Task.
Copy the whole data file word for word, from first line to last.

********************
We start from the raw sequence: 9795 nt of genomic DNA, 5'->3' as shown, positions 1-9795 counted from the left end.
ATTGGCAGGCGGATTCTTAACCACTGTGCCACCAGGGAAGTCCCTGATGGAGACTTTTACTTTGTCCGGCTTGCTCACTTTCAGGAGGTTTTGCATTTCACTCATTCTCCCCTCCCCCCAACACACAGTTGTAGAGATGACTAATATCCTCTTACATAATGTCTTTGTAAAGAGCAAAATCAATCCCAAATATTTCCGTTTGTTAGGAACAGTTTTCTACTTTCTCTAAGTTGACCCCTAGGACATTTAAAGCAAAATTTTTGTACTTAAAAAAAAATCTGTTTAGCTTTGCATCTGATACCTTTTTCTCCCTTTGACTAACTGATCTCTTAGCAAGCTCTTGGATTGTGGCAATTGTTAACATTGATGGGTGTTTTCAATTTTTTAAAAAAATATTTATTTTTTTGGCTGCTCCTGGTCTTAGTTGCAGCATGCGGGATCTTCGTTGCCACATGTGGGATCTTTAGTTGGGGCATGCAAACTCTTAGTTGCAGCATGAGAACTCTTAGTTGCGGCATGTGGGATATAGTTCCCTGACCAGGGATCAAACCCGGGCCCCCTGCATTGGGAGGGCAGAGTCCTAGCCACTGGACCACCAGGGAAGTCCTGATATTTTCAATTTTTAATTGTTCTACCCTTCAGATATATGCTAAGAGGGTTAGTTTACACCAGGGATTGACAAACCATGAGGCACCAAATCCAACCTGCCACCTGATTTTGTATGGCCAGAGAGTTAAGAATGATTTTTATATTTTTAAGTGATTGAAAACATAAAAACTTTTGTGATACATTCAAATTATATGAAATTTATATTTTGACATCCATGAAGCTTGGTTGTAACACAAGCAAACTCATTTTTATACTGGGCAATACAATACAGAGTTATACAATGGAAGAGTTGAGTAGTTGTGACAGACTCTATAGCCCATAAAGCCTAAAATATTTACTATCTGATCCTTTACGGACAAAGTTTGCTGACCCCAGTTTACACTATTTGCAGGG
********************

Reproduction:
We start from the raw sequence: 9795 nt of genomic DNA, 5'->3' as shown, positions 1-9795 counted from the left end.
ATTGGCAGGCGGATTCTTAACCACTGTGCCACCAGGGAAGTCCCTGATGGAGACTTTTACTTTGTCCGGCTTGCTCACTTTCAGGAGGTTTTGCATTTCACTCATTCTCCCCTCCCCCCAACACACAGTTGTAGAGATGACTAATATCCTCTTACATAATGTCTTTGTAAAGAGCAAAATCAATCCCAAATATTTCCGTTTGTTAGGAACAGTTTTCTACTTTCTCTAAGTTGACCCCTAGGACATTTAAAGCAAAATTTTTGTACTTAAAAAAAAATCTGTTTAGCTTTGCATCTGATACCTTTTTCTCCCTTTGACTAACTGATCTCTTAGCAAGCTCTTGGATTGTGGCAATTGTTAACATTGATGGGTGTTTTCAATTTTTTAAAAAAATATTTATTTTTTTGGCTGCTCCTGGTCTTAGTTGCAGCATGCGGGATCTTCGTTGCCACATGTGGGATCTTTAGTTGGGGCATGCAAACTCTTAGTTGCAGCATGAGAACTCTTAGTTGCGGCATGTGGGATATAGTTCCCTGACCAGGGATCAAACCCGGGCCCCCTGCATTGGGAGGGCAGAGTCCTAGCCACTGGACCACCAGGGAAGTCCTGATATTTTCAATTTTTAATTGTTCTACCCTTCAGATATATGCTAAGAGGGTTAGTTTACACCAGGGATTGACAAACCATGAGGCACCAAATCCAACCTGCCACCTGATTTTGTATGGCCAGAGAGTTAAGAATGATTTTTATATTTTTAAGTGATTGAAAACATAAAAACTTTTGTGATACATTCAAATTATATGAAATTTATATTTTGACATCCATGAAGCTTGGTTGTAACACAAGCAAACTCATTTTTATACTGGGCAATACAATACAGAGTTATACAATGGAAGAGTTGAGTAGTTGTGACAGACTCTATAGCCCATAAAGCCTAAAATATTTACTATCTGATCCTTTACGGACAAAGTTTGCTGACCCCAGTTTACACTATTTGCAGGG